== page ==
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Research Themes Membrane proteins

Membrane Proteome: Every Protein Has Its Tag

SBKB [doi:10.1038/sbkb.2012.109]
Technical Highlight - November 2012
Short description: A tag variation strategy enables increased membrane protein production.

Tag fragments are generated by PCR, and are subsequently combined with amplified targets to generate the linear templates for cell-free expression. Reprinted with permission from Elsevier. 1

Membrane proteins such as G protein-coupled receptors (GPCRs) are infamously difficult to express, and much effort has been dedicated to developing cell-free expression systems and optimizing recombinant protein production. One tripping point involves translation initiation, where the formation of secondary structures in the mRNA 5′ end can impede ribosome binding. This has been overcome for some proteins by tagging targets with 5′ sequences, including those from outer membrane protein A and green fluorescent protein (GFP) genes.

Based on these successes, Bernhard and colleagues (PSI MPSbyNMR)established a tag variation strategy to optimize production of low-expressing targets in a cell-free system. To minimize the effect on protein structure, they designed small, 6–8 residue tags, followed by a PreScission protease cleavage site. The seven tags driven by the T7 promoter with a subsequent ribosome-binding site ranged from a tag with 100% AT content, which forms less stable secondary structures, to one based on the commonly used hemagglutinin tag and another based on the first codons of GFP, as well as a random sequence tag and a longer, previously used T7 tag.

The authors optimized the construction strategy by using common primers. Comparison of expression efficiencies in the cell-free system using linear and vector templates revealed that the former can be used directly without compromising yield—an additional time and cost savings.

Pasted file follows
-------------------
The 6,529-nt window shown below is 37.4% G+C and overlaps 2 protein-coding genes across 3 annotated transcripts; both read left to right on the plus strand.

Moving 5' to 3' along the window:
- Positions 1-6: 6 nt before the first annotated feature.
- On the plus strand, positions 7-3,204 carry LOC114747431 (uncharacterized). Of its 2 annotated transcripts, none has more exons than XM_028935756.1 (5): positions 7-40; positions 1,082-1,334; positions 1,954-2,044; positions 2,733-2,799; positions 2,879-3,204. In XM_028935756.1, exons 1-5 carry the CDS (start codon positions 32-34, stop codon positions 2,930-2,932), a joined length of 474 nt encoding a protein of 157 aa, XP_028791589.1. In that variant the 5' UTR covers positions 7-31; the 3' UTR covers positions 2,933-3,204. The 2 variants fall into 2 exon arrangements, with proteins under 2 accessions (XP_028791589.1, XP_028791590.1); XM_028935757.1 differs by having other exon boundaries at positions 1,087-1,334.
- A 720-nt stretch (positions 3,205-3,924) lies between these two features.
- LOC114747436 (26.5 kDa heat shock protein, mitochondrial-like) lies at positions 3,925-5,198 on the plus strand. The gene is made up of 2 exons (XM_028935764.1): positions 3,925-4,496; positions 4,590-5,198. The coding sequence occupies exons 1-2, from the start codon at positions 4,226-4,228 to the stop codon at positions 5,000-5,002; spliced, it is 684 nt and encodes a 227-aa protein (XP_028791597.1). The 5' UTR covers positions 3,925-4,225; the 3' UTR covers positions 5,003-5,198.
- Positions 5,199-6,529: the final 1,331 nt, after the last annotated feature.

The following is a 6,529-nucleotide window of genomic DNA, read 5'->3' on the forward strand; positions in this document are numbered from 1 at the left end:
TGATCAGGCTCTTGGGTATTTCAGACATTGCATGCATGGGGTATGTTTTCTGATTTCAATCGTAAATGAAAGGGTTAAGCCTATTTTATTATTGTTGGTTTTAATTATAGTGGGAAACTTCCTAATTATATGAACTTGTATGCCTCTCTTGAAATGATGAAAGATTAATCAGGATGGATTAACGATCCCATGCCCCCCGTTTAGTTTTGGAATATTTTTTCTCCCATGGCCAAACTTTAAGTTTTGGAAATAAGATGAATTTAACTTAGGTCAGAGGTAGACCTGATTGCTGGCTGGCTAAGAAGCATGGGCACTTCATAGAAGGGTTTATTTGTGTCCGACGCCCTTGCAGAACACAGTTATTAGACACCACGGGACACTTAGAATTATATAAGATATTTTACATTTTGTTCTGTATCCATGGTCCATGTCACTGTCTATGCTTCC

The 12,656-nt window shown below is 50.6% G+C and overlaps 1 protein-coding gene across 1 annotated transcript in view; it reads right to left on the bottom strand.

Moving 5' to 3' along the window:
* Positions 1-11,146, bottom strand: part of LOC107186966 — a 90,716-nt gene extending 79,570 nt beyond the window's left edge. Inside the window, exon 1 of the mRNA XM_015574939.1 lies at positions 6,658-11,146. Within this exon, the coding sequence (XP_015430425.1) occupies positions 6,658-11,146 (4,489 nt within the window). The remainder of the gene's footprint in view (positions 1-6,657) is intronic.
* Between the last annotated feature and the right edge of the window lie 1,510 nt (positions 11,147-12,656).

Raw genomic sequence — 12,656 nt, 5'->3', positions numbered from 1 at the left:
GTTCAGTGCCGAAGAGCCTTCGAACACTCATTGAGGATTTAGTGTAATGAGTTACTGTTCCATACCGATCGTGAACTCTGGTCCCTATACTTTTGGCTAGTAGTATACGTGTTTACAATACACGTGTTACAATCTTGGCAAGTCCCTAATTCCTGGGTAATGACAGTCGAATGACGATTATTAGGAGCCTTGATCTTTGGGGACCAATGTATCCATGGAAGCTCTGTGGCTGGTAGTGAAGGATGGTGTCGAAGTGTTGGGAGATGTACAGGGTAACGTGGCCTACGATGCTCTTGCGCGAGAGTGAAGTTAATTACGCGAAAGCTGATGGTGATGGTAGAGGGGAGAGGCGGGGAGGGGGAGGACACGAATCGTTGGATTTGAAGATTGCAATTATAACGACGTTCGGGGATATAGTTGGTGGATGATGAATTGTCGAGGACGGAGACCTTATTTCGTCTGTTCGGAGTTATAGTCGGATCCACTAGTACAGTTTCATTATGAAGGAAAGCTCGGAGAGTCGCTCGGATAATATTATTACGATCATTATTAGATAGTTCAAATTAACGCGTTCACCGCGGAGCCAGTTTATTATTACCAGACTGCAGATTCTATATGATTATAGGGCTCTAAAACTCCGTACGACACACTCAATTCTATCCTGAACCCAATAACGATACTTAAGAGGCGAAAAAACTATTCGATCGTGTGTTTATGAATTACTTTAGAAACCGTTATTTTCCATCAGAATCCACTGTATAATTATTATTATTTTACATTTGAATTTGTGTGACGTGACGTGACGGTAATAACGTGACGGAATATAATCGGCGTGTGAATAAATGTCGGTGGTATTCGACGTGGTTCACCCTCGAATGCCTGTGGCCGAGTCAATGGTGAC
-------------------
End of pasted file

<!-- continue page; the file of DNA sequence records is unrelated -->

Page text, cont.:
As proof of concept, the group applied this strategy to a set of GPCRs. While tagging only moderately increased expression of reasonably well-expressed proteins, substantial improvement was achieved for GPCRs that were otherwise poorly expressed. Most impressive was the improvement from 0.08 to 2.33 mg/ml for glucagone-like peptide 1 receptor. For different proteins, best expression was achieved with different tags, and based on the results, four expression tags (the AT-tag, the H-tag, the G-tag and the SER-tag) are recommended for screening.

Tagged GPCRs produced using this system had expected α-helical folds and were of sufficient quality. Going further, the authors optimized the best tag by removing the PreScission site and subsequently truncating the tag. This approach should prove beneficial for the production of this important class of proteins.

Irene Kaganman

References

  1. S. Haberstock et al. A systematic approach to increase the efficiency of membrane protein production in cell-free expression systems.
    Protein Expr. Purif. 82, 308-316 (2012). doi:10.1016/j.pep.2012.01.018

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